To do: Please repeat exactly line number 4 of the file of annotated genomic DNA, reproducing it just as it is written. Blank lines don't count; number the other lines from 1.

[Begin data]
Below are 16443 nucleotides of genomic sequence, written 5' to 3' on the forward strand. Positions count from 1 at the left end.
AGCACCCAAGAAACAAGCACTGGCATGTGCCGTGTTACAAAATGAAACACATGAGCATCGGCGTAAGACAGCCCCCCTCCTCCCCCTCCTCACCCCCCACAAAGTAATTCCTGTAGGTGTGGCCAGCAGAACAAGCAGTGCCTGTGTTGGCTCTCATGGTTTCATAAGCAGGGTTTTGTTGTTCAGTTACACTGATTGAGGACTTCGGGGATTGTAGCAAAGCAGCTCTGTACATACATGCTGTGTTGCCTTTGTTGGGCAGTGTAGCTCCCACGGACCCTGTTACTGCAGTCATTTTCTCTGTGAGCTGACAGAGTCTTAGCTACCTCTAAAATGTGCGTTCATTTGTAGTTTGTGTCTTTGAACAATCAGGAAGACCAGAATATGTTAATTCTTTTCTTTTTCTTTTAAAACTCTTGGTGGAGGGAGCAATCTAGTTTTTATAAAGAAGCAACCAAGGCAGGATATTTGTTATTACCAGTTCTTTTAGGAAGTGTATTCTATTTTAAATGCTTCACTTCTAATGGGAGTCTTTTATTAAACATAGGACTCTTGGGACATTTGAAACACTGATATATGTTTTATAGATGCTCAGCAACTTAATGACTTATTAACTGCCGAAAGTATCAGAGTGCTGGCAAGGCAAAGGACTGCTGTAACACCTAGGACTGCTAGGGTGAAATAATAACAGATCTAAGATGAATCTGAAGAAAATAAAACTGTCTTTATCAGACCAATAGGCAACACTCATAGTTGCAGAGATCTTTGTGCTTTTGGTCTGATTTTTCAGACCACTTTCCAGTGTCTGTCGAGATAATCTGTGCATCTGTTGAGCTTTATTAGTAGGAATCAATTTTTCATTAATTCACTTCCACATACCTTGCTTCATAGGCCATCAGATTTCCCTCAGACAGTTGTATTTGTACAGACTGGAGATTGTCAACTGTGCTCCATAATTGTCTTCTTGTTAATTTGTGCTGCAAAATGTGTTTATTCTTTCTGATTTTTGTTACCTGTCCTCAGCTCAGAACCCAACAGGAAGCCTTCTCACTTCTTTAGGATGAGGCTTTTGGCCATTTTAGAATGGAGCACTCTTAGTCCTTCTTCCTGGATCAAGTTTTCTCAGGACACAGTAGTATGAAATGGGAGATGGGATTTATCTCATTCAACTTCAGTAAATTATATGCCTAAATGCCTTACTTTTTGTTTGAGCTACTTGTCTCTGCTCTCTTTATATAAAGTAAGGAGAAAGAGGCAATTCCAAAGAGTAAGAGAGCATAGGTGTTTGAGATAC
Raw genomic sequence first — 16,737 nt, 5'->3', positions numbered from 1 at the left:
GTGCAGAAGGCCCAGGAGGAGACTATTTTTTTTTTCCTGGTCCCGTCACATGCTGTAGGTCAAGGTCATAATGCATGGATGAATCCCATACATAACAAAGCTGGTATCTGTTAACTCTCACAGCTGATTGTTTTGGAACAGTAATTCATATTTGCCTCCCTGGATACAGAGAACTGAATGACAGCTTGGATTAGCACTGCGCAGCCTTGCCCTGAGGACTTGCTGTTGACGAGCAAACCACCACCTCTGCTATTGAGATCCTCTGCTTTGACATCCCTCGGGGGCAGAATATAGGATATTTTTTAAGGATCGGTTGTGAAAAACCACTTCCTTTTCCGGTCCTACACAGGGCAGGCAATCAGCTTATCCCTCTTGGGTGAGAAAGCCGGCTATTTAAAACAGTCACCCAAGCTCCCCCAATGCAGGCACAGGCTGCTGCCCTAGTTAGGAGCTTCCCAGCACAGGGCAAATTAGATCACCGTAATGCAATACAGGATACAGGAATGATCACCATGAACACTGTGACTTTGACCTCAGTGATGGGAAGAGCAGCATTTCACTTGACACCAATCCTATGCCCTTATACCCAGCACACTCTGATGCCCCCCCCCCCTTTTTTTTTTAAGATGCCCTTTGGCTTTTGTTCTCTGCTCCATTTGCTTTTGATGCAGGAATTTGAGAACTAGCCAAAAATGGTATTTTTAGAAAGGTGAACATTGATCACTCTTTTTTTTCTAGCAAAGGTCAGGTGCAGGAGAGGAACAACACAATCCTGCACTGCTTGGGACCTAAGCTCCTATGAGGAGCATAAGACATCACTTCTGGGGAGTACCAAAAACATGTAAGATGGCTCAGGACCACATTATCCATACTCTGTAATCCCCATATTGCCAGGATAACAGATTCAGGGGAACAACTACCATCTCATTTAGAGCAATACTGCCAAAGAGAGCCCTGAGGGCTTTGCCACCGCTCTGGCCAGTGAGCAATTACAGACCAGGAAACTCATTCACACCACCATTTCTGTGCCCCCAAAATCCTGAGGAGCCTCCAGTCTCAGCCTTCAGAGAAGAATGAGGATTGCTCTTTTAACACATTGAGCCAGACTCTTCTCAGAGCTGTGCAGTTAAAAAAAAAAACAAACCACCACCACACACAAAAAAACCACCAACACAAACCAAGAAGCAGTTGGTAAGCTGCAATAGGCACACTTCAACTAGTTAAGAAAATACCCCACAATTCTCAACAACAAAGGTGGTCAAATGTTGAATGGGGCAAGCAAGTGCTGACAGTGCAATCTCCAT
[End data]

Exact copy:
GTGCAGAAGGCCCAGGAGGAGACTATTTTTTTTTTCCTGGTCCCGTCACATGCTGTAGGTCAAGGTCATAATGCATGGATGAATCCCATACATAACAAAGCTGGTATCTGTTAACTCTCACAGCTGATTGTTTTGGAACAGTAATTCATATTTGCCTCCCTGGATACAGAGAACTGAATGACAGCTTGGATTAGCACTGCGCAGCCTTGCCCTGAGGACTTGCTGTTGACGAGCAAACCACCACCTCTGCTATTGAGATCCTCTGCTTTGACATCCCTCGGGGGCAGAATATAGGATATTTTTTAAGGATCGGTTGTGAAAAACCACTTCCTTTTCCGGTCCTACACAGGGCAGGCAATCAGCTTATCCCTCTTGGGTGAGAAAGCCGGCTATTTAAAACAGTCACCCAAGCTCCCCCAATGCAGGCACAGGCTGCTGCCCTAGTTAGGAGCTTCCCAGCACAGGGCAAATTAGATCACCGTAATGCAATACAGGATACAGGAATGATCACCATGAACACTGTGACTTTGACCTCAGTGATGGGAAGAGCAGCATTTCACTTGACACCAATCCTATGCCCTTATACCCAGCACACTCTGATGCCCCCCCCCCCTTTTTTTTTTAAGATGCCCTTTGGCTTTTGTTCTCTGCTCCATTTGCTTTTGATGCAGGAATTTGAGAACTAGCCAAAAATGGTATTTTTAGAAAGGTGAACATTGATCACTCTTTTTTTTCTAGCAAAGGTCAGGTGCAGGAGAGGAACAACACAATCCTGCACTGCTTGGGACCTAAGCTCCTATGAGGAGCATAAGACATCACTTCTGGGGAGTACCAAAAACATGTAAGATGGCTCAGGACCACATTATCCATACTCTGTAATCCCCATATTGCCAGGATAACAGATTCAGGGGAACAACTACCATCTCATTTAGAGCAATACTGCCAAAGAGAGCCCTGAGGGCTTTGCCACCGCTCTGGCCAGTGAGCAATTACAGACCAGGAAACTCATTCACACCACCATTTCTGTGCCCCCAAAATCCTGAGGAGCCTCCAGTCTCAGCCTTCAGAGAAGAATGAGGATTGCTCTTTTAACACATTGAGCCAGACTCTTCTCAGAGCTGTGCAGTTAAAAAAAAAAACAAACCACCACCACACACAAAAAAACCACCAACACAAACCAAGAAGCAGTTGGTAAGCTGCAATAGGCACACTTCAACTAGTTAAGAAAATACCCCACAATTCTCAACAACAAAGGTGGTCAAATGTTGAATGGGGCAAGCAAGTGCTGACAGTGCAATCTCCAT